The Curious Incident of the Dog in the Night-time
Realistic Infinitism in The Curious Incident of the Dog in the Night-Time 12th Grade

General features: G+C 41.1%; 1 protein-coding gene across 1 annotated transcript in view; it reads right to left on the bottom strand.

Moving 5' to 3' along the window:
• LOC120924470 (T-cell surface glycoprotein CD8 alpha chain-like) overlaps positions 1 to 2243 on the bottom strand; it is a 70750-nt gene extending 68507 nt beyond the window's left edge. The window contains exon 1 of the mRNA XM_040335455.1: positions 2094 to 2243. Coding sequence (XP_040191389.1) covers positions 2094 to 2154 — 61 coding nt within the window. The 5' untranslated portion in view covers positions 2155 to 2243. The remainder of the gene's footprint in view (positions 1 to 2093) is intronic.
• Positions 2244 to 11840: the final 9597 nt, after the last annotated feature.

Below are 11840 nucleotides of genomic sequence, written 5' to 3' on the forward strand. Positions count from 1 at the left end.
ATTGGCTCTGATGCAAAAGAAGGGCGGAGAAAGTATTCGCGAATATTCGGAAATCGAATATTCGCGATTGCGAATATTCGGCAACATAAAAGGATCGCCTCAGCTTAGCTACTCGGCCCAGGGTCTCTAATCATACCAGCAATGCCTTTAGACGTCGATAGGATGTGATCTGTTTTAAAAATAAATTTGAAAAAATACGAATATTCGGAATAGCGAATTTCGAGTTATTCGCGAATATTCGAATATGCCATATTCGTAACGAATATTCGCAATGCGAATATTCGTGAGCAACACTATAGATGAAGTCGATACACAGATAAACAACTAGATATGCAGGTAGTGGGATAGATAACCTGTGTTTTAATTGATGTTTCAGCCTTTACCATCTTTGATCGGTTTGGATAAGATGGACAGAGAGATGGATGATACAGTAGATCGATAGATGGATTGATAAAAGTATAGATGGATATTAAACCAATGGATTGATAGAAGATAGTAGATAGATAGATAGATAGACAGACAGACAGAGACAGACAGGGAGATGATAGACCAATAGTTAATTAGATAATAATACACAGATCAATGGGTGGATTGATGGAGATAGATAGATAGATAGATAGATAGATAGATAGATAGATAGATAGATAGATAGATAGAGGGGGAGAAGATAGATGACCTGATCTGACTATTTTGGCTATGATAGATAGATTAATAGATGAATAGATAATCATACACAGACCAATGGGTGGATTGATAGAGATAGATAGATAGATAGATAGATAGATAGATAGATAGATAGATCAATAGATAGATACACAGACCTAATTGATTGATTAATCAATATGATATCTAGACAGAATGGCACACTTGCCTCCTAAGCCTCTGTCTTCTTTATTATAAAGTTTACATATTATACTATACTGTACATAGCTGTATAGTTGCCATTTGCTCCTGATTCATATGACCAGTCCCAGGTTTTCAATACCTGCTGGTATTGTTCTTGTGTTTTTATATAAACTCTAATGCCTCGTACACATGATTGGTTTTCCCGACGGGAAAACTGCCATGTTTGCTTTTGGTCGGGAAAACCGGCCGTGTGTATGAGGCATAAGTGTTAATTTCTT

When discussing The Curious Incident of the Dog in the Night-Time, Haddon has made it clear that he sees it as a piece of realistic fiction that is actually realistic: no lucky encounters, no interventions from a deity, just humdrum life. However, some have leveled critiques that The Curious Incident doesn’t meet these ideals because it uses odd events like a dead dog and an impromptu sprint to London to move the plot forward. Parallels can be drawn between this and Occam’s Razor. Occam’s Razor essentially states that in most cases, the simplest solution should be considered first. In other words: extraordinary claims require extraordinary proof. Realistic fiction books rarely meet this standard. For example, The Great Gatsby relies on a reclusive millionare so in love with a lady that he situates his house. Technically, that could happen but, in reality, that would almost never happen. And, in any case, The Great Gatsby never covers the day to day events of Nick’s life. Despite what the critics say, Christopher's reaction to climatic events of The Curious Incident of the Dog in the Night-Time is not escapist and aligns with Haddon’s philosophy because his reaction is proportional to the events and realistic.
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